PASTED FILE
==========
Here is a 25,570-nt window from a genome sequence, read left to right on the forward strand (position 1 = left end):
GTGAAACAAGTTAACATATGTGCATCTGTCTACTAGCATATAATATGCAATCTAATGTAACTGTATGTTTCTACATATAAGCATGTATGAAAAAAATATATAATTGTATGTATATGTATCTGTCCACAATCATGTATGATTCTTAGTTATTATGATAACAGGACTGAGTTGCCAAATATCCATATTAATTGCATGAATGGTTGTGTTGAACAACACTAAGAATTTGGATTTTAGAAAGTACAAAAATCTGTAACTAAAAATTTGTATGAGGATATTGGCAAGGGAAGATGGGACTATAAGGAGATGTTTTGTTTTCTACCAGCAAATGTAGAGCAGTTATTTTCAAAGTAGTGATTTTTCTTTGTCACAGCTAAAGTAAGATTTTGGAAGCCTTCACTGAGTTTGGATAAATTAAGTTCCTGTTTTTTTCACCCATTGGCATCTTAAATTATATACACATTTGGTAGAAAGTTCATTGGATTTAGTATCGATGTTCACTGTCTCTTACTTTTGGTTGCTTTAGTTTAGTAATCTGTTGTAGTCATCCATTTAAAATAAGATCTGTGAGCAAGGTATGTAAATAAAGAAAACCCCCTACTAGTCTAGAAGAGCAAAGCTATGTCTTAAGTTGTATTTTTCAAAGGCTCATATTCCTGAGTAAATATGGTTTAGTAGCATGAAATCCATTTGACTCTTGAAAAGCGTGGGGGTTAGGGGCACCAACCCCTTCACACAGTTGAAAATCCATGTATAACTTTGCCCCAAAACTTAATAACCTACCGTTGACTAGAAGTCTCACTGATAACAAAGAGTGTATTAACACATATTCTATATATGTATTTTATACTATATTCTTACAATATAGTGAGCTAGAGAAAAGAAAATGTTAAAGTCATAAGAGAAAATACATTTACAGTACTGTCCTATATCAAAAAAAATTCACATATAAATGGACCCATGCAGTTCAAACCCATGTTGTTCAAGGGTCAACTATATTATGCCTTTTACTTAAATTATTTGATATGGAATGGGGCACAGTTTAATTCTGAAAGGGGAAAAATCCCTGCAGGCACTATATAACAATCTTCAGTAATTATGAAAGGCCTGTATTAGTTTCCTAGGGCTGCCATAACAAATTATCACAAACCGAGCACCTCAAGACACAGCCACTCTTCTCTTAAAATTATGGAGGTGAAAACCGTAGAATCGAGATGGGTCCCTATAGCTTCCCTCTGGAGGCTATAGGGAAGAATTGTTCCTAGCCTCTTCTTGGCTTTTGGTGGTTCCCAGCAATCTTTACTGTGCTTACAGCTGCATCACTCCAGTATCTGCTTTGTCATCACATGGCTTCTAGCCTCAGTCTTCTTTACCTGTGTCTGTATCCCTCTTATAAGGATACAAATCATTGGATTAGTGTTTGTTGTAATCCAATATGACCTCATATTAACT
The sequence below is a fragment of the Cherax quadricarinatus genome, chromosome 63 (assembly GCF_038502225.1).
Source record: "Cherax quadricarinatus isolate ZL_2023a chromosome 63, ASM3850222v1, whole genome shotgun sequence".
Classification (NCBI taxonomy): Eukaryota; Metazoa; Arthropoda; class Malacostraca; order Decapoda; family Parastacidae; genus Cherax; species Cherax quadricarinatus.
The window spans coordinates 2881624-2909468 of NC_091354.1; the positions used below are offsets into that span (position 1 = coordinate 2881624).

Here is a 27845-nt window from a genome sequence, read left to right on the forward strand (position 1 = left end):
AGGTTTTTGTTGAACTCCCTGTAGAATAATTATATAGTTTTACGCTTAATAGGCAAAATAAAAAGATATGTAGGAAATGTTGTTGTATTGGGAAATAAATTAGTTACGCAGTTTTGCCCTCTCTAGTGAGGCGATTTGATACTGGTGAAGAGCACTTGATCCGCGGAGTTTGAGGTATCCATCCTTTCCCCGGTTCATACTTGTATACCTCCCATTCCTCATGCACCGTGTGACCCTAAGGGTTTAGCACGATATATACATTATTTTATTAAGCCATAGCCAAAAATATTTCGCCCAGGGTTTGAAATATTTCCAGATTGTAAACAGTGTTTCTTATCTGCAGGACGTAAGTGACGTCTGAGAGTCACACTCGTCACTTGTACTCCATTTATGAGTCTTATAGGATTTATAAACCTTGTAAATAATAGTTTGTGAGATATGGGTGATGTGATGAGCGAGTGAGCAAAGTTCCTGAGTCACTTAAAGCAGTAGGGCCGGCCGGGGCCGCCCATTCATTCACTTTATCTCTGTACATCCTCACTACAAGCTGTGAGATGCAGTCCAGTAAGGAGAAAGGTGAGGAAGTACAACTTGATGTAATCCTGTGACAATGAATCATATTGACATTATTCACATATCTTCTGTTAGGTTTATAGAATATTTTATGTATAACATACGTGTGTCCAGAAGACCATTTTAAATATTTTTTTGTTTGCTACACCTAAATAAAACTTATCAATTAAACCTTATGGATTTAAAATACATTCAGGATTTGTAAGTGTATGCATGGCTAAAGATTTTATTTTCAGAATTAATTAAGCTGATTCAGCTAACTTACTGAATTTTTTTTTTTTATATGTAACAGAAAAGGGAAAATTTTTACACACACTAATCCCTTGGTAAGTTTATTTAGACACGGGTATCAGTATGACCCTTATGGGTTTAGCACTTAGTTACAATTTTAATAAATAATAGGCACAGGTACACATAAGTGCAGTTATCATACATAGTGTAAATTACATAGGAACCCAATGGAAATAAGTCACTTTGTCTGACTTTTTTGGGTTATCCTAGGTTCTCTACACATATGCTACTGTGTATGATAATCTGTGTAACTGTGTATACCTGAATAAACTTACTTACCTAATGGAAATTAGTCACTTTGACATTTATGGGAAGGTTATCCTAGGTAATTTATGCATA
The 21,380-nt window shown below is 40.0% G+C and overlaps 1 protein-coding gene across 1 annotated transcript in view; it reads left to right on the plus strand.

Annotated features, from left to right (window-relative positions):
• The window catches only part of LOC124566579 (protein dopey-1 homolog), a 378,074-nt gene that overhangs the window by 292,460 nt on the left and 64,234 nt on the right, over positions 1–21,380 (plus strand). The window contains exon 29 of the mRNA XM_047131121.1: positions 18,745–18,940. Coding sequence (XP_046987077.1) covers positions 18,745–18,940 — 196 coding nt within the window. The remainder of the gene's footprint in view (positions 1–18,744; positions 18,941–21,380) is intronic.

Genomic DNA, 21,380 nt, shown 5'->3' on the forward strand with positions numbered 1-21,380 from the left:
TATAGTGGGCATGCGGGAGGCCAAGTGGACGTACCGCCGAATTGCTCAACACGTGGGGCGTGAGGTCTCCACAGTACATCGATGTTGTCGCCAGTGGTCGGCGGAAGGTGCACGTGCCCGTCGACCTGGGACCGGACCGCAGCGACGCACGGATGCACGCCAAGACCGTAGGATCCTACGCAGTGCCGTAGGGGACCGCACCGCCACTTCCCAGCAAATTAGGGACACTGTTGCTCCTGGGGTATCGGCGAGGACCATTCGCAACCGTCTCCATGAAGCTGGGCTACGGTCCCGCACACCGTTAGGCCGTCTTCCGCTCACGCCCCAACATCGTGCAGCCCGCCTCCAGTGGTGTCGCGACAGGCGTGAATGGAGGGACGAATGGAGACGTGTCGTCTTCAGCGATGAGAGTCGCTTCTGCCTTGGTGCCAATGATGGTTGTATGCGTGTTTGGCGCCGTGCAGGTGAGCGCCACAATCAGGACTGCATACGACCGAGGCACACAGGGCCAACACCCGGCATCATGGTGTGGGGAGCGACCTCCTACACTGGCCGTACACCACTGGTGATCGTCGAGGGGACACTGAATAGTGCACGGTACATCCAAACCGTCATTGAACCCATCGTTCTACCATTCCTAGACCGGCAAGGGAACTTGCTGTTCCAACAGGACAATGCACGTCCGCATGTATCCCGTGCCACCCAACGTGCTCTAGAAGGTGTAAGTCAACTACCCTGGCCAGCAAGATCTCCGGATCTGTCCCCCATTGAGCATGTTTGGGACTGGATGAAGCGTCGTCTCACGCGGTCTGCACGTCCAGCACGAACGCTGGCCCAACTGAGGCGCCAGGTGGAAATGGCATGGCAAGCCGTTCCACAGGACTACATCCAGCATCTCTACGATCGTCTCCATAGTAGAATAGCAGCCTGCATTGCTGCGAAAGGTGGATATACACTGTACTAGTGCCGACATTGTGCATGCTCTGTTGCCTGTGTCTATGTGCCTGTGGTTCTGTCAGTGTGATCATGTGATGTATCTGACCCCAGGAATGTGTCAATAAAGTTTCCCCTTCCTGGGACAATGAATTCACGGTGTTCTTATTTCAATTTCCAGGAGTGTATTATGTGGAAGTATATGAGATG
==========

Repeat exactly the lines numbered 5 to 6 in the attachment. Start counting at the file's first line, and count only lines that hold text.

Classification (NCBI taxonomy): Eukaryota; Metazoa; Arthropoda; class Malacostraca; order Decapoda; family Parastacidae; genus Cherax; species Cherax quadricarinatus.
The window spans coordinates 2881624-2909468 of NC_091354.1; the positions used below are offsets into that span (position 1 = coordinate 2881624).